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Moringa stenopetala germination

Hey guys,

I bought 200 Moringa stenopetala seeds from a company based out of India. I tried starting 50 of the seeds now with no luck. I’ve tried direct planting, plastic bag, pre-treating with vinagar, soaking, not soaking, a read somewhere to put them in the fridge all with no luck. I’ve had issues with mold and rotting (I think). Any and all advice would be helpful.


Hi Justin,

So I just called our farm maneger who has quite some experience in planting different varieties of Moringa. He told me that the stenopetala variety does not need any pre-treatment. But you need to place the seeds vertically (we plant in tree planting bags and later transplant them) and they need to be placed at a depth similar to the lenght of the seed (so if the seed is 1 cm, plant it 1 cm deep). The tricky part is to know which side of the seed needs to be up and which side needs to be down. It’s not easy to explain but rather something you need to learn by observation. Keep up the good work!


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In trying my best to explain what Jeannette said regarding which side is up and which side is down. I’ve attached a germinated moringa olifera seed. I’m pretty sure the moringa stenopetala seeds will be similiar. If you see the two places where the wings come together you should notice a slight difference. On one side the wings intersect and bypass each other (This is the top). The first picture below shows this really well even though much of the wings have been removed.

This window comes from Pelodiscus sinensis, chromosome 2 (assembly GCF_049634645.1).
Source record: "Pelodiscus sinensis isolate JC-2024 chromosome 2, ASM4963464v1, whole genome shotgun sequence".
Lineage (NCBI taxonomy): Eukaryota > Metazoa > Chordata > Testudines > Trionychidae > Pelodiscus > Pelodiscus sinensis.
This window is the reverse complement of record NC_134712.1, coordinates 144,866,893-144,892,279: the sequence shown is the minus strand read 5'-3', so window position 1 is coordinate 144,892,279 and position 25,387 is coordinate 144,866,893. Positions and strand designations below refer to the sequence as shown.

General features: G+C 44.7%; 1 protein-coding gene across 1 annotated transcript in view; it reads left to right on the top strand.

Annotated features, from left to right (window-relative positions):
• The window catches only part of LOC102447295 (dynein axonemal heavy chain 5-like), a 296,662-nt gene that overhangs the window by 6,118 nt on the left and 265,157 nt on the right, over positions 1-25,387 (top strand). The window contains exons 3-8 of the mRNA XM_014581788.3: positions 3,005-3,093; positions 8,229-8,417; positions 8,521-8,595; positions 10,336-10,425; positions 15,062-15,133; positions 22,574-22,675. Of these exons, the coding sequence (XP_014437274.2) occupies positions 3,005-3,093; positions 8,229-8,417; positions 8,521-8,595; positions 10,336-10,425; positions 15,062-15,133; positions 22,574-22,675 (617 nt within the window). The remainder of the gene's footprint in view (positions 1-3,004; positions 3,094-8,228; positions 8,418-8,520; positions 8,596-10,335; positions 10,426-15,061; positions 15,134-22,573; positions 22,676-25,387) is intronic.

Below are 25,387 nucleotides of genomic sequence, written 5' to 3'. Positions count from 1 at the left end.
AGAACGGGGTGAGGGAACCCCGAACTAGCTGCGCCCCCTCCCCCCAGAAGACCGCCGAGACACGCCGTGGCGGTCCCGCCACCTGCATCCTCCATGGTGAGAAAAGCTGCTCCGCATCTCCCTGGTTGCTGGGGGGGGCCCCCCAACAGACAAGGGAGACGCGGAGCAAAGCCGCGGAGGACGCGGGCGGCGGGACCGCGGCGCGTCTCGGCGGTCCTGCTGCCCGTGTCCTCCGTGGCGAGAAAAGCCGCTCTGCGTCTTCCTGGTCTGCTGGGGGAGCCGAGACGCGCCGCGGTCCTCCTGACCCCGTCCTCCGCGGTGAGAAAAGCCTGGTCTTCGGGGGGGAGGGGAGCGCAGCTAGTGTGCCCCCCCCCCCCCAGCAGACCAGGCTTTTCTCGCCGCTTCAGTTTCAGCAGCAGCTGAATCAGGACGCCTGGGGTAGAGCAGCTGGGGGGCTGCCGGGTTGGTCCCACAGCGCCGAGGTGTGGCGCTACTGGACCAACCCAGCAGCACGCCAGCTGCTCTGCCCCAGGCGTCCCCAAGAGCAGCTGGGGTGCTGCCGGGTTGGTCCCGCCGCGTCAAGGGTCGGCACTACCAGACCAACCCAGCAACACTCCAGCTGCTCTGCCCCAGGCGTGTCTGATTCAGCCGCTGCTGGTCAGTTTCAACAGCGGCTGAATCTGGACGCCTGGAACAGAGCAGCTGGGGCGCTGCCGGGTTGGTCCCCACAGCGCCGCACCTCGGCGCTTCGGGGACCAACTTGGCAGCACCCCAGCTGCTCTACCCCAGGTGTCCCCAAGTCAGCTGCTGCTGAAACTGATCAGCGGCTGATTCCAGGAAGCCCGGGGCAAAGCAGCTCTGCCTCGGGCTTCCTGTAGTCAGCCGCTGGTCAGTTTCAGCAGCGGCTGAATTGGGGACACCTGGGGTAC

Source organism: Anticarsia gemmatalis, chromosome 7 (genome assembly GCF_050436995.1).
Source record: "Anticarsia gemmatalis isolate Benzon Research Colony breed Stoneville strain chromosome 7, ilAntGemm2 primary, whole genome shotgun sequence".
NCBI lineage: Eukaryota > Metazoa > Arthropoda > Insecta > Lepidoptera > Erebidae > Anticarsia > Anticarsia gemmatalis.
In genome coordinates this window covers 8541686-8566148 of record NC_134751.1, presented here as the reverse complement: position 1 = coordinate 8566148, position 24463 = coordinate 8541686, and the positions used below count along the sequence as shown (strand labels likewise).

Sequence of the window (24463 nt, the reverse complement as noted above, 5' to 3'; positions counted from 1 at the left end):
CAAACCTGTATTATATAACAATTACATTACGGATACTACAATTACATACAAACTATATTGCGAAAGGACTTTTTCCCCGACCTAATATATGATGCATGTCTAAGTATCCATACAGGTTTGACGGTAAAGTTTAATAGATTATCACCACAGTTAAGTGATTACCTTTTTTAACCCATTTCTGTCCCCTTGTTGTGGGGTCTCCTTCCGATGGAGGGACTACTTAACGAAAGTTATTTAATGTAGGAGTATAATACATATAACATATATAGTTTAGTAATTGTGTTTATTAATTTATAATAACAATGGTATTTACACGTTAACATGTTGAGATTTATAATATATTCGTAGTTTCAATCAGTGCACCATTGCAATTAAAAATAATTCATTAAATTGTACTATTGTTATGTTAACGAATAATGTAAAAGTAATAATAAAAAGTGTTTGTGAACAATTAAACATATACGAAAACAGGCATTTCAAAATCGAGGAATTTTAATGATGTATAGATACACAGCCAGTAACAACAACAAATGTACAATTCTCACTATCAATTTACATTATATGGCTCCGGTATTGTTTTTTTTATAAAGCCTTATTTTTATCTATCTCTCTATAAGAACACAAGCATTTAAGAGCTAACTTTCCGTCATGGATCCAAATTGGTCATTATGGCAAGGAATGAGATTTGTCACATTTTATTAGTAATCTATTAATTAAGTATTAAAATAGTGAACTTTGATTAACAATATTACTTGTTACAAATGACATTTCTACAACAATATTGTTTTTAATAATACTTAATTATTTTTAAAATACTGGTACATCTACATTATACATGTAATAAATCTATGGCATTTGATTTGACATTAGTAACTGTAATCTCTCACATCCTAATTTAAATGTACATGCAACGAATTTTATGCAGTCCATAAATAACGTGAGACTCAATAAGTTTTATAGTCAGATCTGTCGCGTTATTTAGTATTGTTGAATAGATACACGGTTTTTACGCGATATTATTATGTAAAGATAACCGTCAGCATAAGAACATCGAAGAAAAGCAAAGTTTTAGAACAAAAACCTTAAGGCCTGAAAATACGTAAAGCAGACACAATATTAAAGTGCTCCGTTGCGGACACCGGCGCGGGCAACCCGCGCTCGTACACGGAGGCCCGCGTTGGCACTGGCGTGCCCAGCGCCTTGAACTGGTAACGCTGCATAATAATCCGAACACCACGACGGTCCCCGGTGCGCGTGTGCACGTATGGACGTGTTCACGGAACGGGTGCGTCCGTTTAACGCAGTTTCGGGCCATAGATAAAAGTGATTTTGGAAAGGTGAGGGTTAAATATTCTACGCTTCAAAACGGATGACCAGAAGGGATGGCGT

On the other side the wings intersect but they do not bypass each other. It’s as if they are legs to a chair.

The other more FUN way to think about it is to look at Saurumon’s Tower from Lord of the Rings. The side that looks like the top of the tower with the more separated, pointed wings with a gap in the middle is where the root will come out and therefore the bottom. Most seeds wont be as pronounced with a big gap, but there will be a small one.
<img src=“” width 400" height=“809”>
All that being said I recently planted a packet of Moringa Stenopetala from ECHO and only one of the seeds germinated and the rest rotted. I planted in plastic sacs with compost mixed with sand and rice hulls. I’m wondering maybe it should have been put in more direct sunlight? Mine was in the shade and indirect sun.

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Thank you guys for the help. I have read from other sources that the seeds can be hard to germinate and are prone to rot.

I planted 20 vertical. I think I figured out which way is up. Some are kind of obvious, and some not so much. M. stenopetala is a bit harder to tell which side is which. I’ll keep you updated on what happens.

We want to try them for the increase drought tolerance. I hope it’s worth the effort. Keeping with the theme, in the words of Sarumon, “Though we have long studied this world, and we are now old, there is still much in this world we know nothing about Gandalf, stop picking your nose.”